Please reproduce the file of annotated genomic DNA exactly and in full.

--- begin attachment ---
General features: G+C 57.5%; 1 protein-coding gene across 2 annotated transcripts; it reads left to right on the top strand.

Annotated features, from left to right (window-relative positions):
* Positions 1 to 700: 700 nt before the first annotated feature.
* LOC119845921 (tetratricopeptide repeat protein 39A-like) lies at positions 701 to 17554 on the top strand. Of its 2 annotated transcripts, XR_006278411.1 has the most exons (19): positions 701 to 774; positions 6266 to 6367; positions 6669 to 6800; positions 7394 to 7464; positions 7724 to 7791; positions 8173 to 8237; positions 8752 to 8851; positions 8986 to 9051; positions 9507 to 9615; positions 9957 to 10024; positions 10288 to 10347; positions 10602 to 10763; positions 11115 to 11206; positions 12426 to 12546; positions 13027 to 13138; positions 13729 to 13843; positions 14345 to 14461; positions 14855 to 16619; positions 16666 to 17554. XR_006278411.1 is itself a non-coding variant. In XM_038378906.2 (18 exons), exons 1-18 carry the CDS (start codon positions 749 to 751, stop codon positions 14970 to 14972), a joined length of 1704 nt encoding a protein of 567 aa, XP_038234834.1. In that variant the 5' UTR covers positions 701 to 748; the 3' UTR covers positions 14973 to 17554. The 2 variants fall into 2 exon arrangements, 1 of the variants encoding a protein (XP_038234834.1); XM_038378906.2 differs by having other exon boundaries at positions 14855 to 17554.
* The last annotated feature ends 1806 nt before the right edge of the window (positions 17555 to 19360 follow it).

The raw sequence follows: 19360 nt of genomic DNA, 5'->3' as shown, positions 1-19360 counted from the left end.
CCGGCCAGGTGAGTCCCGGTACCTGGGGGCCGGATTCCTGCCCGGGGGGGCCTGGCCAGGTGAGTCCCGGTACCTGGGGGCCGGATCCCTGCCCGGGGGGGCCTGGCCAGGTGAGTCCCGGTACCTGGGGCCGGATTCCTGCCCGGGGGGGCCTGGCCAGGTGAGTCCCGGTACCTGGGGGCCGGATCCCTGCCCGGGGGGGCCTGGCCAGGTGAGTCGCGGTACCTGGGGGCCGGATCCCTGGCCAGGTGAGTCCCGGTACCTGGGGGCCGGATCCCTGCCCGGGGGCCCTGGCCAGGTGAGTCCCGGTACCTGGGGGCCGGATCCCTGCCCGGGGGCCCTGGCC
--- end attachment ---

General features: G+C 57.5%; 1 protein-coding gene across 2 annotated transcripts; it reads left to right on the top strand.

Annotated features, from left to right (window-relative positions):
* Positions 1 to 700: 700 nt before the first annotated feature.
* LOC119845921 (tetratricopeptide repeat protein 39A-like) lies at positions 701 to 17554 on the top strand. Of its 2 annotated transcripts, XR_006278411.1 has the most exons (19): positions 701 to 774; positions 6266 to 6367; positions 6669 to 6800; positions 7394 to 7464; positions 7724 to 7791; positions 8173 to 8237; positions 8752 to 8851; positions 8986 to 9051; positions 9507 to 9615; positions 9957 to 10024; positions 10288 to 10347; positions 10602 to 10763; positions 11115 to 11206; positions 12426 to 12546; positions 13027 to 13138; positions 13729 to 13843; positions 14345 to 14461; positions 14855 to 16619; positions 16666 to 17554. XR_006278411.1 is itself a non-coding variant. In XM_038378906.2 (18 exons), exons 1-18 carry the CDS (start codon positions 749 to 751, stop codon positions 14970 to 14972), a joined length of 1704 nt encoding a protein of 567 aa, XP_038234834.1. In that variant the 5' UTR covers positions 701 to 748; the 3' UTR covers positions 14973 to 17554. The 2 variants fall into 2 exon arrangements, 1 of the variants encoding a protein (XP_038234834.1); XM_038378906.2 differs by having other exon boundaries at positions 14855 to 17554.
* The last annotated feature ends 1806 nt before the right edge of the window (positions 17555 to 19360 follow it).

The raw sequence follows: 19360 nt of genomic DNA, 5'->3' as shown, positions 1-19360 counted from the left end.
CCGGCCAGGTGAGTCCCGGTACCTGGGGGCCGGATTCCTGCCCGGGGGGGCCTGGCCAGGTGAGTCCCGGTACCTGGGGGCCGGATCCCTGCCCGGGGGGGCCTGGCCAGGTGAGTCCCGGTACCTGGGGCCGGATTCCTGCCCGGGGGGGCCTGGCCAGGTGAGTCCCGGTACCTGGGGGCCGGATCCCTGCCCGGGGGGGCCTGGCCAGGTGAGTCGCGGTACCTGGGGGCCGGATCCCTGGCCAGGTGAGTCCCGGTACCTGGGGGCCGGATCCCTGCCCGGGGGCCCTGGCCAGGTGAGTCCCGGTACCTGGGGGCCGGATCCCTGCCCGGGGGCCCTGGCC